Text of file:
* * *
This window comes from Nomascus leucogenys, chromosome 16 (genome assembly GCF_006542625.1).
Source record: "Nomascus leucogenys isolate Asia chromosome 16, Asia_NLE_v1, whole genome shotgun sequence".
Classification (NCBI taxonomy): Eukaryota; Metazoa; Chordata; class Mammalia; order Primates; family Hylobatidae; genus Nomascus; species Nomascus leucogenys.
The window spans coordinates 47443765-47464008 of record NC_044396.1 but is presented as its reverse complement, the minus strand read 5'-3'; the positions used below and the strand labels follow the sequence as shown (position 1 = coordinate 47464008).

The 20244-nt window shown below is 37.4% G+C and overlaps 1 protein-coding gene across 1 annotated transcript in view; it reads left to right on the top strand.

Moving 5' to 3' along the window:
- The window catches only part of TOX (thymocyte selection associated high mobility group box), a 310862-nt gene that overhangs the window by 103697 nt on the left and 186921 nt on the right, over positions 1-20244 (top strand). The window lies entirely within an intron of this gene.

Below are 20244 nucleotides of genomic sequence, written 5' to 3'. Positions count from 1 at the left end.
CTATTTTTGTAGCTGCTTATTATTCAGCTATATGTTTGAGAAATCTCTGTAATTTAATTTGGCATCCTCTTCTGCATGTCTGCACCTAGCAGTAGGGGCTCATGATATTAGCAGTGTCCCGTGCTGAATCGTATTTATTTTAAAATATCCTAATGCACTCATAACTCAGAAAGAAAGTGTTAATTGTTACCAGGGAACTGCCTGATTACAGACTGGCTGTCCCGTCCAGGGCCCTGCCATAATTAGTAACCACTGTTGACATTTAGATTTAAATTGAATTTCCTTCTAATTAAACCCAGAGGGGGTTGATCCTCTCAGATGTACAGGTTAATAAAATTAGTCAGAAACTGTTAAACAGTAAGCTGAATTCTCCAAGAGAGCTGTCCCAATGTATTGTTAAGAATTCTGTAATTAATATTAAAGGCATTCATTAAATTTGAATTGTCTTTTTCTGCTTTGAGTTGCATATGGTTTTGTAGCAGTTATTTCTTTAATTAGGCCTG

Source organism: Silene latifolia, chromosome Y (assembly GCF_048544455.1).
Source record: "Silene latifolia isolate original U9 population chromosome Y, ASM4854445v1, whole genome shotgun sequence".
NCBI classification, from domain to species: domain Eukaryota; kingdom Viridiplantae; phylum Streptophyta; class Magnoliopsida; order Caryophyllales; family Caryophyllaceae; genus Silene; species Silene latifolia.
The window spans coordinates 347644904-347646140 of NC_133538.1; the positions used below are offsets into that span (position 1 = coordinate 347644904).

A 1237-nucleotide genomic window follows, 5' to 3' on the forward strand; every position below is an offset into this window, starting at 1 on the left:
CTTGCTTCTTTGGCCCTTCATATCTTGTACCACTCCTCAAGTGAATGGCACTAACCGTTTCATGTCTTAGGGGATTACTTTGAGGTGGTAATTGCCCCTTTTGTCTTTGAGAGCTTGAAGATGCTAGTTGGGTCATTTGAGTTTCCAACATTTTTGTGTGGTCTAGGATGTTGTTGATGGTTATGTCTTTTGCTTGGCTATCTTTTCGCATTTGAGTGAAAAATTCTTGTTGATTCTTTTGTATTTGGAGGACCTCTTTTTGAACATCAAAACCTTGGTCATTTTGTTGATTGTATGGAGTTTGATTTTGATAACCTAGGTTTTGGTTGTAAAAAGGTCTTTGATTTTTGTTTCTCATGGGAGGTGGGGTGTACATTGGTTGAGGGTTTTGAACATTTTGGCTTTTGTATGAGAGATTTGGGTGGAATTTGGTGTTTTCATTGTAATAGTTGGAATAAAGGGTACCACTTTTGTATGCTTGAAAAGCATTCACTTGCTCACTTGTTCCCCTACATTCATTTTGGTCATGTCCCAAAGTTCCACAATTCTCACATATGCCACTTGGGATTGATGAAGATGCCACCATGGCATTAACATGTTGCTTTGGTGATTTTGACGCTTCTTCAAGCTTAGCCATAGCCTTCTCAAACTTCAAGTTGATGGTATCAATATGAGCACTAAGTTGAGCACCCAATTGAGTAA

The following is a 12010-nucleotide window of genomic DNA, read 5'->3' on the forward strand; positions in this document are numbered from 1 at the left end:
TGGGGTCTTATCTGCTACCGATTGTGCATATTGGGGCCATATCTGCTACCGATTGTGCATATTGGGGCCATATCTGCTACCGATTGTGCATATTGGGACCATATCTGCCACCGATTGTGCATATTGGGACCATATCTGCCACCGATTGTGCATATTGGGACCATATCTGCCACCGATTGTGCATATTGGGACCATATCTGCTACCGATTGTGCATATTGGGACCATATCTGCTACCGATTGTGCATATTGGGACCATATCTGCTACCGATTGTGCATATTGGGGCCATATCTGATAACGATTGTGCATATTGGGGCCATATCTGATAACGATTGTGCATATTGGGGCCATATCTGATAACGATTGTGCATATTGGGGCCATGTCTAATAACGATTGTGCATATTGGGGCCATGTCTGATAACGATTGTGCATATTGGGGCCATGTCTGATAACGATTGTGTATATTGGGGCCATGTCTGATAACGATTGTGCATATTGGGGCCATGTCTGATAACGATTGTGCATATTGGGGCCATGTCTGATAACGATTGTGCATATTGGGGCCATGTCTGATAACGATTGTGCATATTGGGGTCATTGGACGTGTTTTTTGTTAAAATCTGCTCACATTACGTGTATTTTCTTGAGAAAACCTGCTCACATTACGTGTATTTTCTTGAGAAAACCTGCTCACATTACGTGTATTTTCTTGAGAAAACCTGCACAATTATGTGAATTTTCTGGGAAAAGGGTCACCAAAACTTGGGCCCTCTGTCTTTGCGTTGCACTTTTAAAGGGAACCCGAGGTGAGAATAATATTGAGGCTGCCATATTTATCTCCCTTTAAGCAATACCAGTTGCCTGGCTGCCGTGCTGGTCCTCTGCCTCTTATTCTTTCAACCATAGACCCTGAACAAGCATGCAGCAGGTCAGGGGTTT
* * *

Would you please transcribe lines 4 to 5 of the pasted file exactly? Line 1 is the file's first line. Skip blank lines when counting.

The window spans coordinates 47443765-47464008 of record NC_044396.1 but is presented as its reverse complement, the minus strand read 5'-3'; the positions used below and the strand labels follow the sequence as shown (position 1 = coordinate 47464008).

The 20244-nt window shown below is 37.4% G+C and overlaps 1 protein-coding gene across 1 annotated transcript in view; it reads left to right on the top strand.